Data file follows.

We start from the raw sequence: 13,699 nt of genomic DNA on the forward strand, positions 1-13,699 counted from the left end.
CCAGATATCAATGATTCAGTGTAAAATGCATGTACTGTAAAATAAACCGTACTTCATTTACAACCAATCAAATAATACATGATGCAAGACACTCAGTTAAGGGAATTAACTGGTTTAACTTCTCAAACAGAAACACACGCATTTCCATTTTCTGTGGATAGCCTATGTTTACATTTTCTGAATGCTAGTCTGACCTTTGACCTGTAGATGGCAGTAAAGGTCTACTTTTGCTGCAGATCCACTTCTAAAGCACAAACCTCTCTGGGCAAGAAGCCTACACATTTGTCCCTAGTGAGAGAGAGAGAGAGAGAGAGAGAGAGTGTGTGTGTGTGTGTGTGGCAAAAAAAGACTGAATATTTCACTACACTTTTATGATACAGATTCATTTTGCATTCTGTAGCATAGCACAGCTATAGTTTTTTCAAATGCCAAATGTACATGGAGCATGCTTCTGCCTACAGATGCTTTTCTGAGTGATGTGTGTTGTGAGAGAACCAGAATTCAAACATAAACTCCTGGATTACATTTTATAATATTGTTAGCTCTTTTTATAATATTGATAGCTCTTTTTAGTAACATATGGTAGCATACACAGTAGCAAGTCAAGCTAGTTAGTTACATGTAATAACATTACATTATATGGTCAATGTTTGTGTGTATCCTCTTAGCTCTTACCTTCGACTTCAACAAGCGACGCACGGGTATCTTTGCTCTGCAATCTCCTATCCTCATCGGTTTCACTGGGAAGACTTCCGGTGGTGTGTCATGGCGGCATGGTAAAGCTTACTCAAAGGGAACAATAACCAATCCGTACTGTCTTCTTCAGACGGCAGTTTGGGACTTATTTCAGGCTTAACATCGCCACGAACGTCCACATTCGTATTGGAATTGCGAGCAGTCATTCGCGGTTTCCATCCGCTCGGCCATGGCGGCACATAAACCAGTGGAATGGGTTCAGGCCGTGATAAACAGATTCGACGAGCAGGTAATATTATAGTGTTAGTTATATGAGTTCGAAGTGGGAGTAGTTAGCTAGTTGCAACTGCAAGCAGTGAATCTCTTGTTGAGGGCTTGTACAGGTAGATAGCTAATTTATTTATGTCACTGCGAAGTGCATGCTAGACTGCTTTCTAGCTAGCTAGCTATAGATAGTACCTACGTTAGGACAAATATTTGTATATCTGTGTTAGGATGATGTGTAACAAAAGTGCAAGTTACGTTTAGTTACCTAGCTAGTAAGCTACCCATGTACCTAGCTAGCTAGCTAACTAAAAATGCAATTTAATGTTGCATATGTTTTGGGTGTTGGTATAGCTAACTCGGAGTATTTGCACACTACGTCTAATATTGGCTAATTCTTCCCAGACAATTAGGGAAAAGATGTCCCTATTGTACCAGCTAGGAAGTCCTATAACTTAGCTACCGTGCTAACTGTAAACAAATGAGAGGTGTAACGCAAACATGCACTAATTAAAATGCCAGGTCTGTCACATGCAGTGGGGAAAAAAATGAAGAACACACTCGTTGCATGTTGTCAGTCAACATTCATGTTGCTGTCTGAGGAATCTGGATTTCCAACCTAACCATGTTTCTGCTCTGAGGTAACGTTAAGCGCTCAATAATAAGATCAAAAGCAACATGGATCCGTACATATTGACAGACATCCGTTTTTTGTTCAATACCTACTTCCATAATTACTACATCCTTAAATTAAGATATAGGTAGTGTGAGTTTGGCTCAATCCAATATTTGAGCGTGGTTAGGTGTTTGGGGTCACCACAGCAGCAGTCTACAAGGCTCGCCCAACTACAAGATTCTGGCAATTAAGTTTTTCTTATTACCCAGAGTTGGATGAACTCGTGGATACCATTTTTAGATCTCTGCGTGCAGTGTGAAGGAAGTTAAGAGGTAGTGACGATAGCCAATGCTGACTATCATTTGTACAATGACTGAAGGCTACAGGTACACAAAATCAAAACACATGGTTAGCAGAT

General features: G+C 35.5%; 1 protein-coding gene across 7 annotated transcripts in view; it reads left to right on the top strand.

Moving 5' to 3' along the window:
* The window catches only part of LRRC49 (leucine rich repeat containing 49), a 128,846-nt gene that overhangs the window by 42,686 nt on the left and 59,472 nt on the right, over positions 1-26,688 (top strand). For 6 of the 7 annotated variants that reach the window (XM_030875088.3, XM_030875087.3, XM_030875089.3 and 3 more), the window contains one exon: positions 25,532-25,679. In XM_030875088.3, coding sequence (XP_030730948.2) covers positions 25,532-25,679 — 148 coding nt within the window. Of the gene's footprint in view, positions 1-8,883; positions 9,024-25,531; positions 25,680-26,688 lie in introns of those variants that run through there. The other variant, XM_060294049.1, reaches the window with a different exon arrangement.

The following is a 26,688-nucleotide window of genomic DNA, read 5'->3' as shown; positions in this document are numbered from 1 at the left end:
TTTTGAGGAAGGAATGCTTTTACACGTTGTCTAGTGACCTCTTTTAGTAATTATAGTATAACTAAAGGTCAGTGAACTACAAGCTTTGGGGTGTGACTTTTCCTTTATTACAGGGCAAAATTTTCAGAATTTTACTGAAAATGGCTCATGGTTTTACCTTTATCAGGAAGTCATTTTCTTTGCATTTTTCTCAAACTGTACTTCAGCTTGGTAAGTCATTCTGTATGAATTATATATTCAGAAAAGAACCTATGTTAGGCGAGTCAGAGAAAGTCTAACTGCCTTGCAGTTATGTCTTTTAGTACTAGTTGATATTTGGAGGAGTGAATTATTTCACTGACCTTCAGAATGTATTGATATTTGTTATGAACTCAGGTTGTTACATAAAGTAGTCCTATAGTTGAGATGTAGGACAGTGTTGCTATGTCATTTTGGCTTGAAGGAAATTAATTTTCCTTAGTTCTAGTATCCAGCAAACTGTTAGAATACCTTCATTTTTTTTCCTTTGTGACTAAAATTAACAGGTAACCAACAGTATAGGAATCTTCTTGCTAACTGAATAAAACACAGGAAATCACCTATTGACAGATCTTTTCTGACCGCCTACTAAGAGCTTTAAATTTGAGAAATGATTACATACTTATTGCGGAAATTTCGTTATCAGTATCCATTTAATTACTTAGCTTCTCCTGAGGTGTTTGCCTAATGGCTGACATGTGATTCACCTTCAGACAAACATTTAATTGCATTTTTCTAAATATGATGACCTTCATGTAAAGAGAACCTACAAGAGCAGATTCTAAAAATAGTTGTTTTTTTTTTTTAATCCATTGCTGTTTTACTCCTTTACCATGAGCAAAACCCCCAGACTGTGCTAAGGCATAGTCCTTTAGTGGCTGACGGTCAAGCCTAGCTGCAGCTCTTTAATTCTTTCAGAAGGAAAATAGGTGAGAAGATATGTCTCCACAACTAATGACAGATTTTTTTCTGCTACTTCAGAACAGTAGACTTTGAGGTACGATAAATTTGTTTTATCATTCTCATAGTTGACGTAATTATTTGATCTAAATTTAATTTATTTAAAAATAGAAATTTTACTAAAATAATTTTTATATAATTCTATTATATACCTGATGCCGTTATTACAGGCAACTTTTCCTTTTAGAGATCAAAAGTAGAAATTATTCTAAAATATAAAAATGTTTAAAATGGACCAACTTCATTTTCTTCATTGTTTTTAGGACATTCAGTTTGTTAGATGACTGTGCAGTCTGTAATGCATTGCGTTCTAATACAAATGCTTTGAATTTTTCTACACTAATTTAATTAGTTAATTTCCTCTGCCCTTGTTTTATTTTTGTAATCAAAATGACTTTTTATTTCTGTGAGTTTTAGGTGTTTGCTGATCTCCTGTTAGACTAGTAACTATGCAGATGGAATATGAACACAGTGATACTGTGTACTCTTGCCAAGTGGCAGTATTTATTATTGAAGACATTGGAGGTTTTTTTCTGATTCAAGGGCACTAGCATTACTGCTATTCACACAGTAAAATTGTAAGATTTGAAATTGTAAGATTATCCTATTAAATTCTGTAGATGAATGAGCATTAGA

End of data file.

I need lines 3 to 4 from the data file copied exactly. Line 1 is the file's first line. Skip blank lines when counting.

General features: G+C 35.5%; 1 protein-coding gene across 7 annotated transcripts in view; it reads left to right on the top strand.

Moving 5' to 3' along the window: